Wölffer Estate Vineyard is known for its high-quality wines, especially its internationally successful rosé. But winemaker Roman Roth, with his many talents, also produces a line of luxury spirits for Wölffer, including a brandy and a special pink gin.
The German-born Roth had always wanted to create spirits. “My father was a good distiller and when I came here to America the licenses were difficult and expensive and it wasn’t on the cards,” says Roth, who has an advanced degree in distilling from Germany. “Finally, when [Governor] Cuomo changed the laws and distillers’ licenses became affordable and it was easier to attain and reasonable, we had to jump on it.”
For Roth, the key to a successful spirit line for Wölffer was to go with small batches. “We don’t want to compete with Absolut Vodka,” he says, “but to make something very unique, to basically distill the essence of our winery. This is a lovely way to do that, and you’re creating a little luxury product that is just beautiful. It’s a little treasure. It’s perfect for Wölffer Estate.”
The gin is made from Wölffer’s juniper berries. “We grow the juniper berries around the winery,” explains Roth. “We pick our own berries by hand. I didn’t want to grow a grain—we don’t grow grain—I feel it has to have something to do with what we are about. We distill the rosé for the gin. It’s much more playful than a grain liquor. It’s a fantastic base for the gin.” Roth is able to exercise his creativity when working on the gin. “I am much more generous with my cuts when distilling,” he says. “You have the head, the body and the tail, and how generous you are defines how good your distilling is. We throw much more of the head and the tail away. I am proud of the quality of the spirits.” The product has a variety of influences, including Sri Lankan botanicals. “And,” Roth says with a smile, “anything I touch becomes pink.”
The idea to make the gin pink came after Roth visited a trade show and saw how creative and unique the spirit could be. “There were like 600 gins, you name it—Mediterranean gin, olive and rosemary, any flavor in the world,” he explains. Roth and the Wölffer team, including owner Christian Wölffer, stopped bottling the planned white gin and went back to the drawing board to go pink. “It looked so beautiful so we stopped the bottling line and we had a meeting and everybody got together and we said let’s go back and color it,” says Roth. “It was sort of an all hands on deck idea and the best idea wins. It’s not about pride. We have a great management team. Whoever has the best idea, that’s what we take.”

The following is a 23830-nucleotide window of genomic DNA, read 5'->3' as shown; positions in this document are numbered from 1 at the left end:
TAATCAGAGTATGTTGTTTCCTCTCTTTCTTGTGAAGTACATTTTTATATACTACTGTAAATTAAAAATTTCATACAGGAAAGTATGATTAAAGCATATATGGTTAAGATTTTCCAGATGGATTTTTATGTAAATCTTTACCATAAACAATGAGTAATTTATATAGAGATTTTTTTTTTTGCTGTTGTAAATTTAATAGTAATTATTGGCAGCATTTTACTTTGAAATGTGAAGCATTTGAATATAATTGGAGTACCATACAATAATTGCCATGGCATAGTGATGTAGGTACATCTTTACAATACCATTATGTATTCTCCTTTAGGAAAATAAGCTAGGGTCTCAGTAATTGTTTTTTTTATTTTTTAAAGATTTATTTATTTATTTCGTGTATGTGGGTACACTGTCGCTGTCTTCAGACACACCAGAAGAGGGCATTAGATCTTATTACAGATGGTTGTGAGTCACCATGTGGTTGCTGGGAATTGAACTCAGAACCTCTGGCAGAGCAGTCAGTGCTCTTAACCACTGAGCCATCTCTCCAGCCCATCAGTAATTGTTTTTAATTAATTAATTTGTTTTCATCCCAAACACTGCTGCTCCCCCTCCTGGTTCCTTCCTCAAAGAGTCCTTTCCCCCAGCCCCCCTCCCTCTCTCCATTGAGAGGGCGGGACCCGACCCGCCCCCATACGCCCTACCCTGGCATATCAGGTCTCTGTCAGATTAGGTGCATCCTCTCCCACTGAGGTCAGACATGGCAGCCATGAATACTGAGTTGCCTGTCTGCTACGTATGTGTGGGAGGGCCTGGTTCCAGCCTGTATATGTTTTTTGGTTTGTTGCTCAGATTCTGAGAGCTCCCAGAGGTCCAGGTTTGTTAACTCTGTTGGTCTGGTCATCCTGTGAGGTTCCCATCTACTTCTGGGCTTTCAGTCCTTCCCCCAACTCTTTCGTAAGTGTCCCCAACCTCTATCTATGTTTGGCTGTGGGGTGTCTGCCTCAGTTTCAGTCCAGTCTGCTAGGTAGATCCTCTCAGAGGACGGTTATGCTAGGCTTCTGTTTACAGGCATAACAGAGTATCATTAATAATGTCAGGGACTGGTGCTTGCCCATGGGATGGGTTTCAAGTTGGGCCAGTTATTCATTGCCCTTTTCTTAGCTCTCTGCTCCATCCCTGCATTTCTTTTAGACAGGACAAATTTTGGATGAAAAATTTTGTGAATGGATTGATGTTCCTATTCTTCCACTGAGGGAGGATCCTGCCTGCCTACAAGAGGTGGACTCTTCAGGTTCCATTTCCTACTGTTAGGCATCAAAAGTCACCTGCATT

Wölffer’s brandy, as Roth puts it, “is a whole other animal. It’s so smooth and it’s absolutely pure. You can’t compare it to the $1,500 [Louis Brandy],” he laughs. “It’s very special and I’m very proud of it. I’m using 400 tiny barrels. It really goes into this and it has to be 100 percent correct. It’s very special. It’s a unique gift, it comes in a beautiful box. It’s hand-wrapped. It’s very special. But the quality is the key.”
Wine in Spirit
It might surprise some to learn that Wölffer Estate Vineyard also offers a non-alcoholic wine, known as a verjus. “Years and years ago, my wife [Dr. Dushy Roth] gave me an article that Florence Fabricant had written in The New York Times about verjus, which I had never heard of. It came from the olden days. France had many more vineyards than it does now. It had this sour juice, basically.” Roth’s first impression of verjus wasn’t great. “I bought a French version and a Californian version and the Californian one tasted like mild acid water and the French one tasted like canned vegetables!” he says. “I thought, it can’t get worse than these two. We started with 32 cases and hand-carried it to 4-star restaurants in the city and got a great response.”
Less Is More
Wölffer’s newest offering is the Wölffer No. 139 LoRo Cider, a low-calorie, low-alcohol cider. The product, which just launched, speaks to the ingenuity of the Wölffer team. “I think it speaks to the character of the whole team that we started a new thing [in these times],” says Roth. The idea behind LoRo: “Less is more. Today, you have three vegetables on your plate instead of just meat and potatoes,” says Roth. “I think this could go far. It’s 91 calories. It’s another thing to enjoy. I’ve been playing with it for a while. The best compliment I get [as a winemaker] is balance. Taste you can argue, but when something is just right, that’s the trick,” says Roth. “You don’t want it too watery and not too sweet, not sour, that was the game. We found the sweet spot without being sweet.”
Learn more at wolffer.com.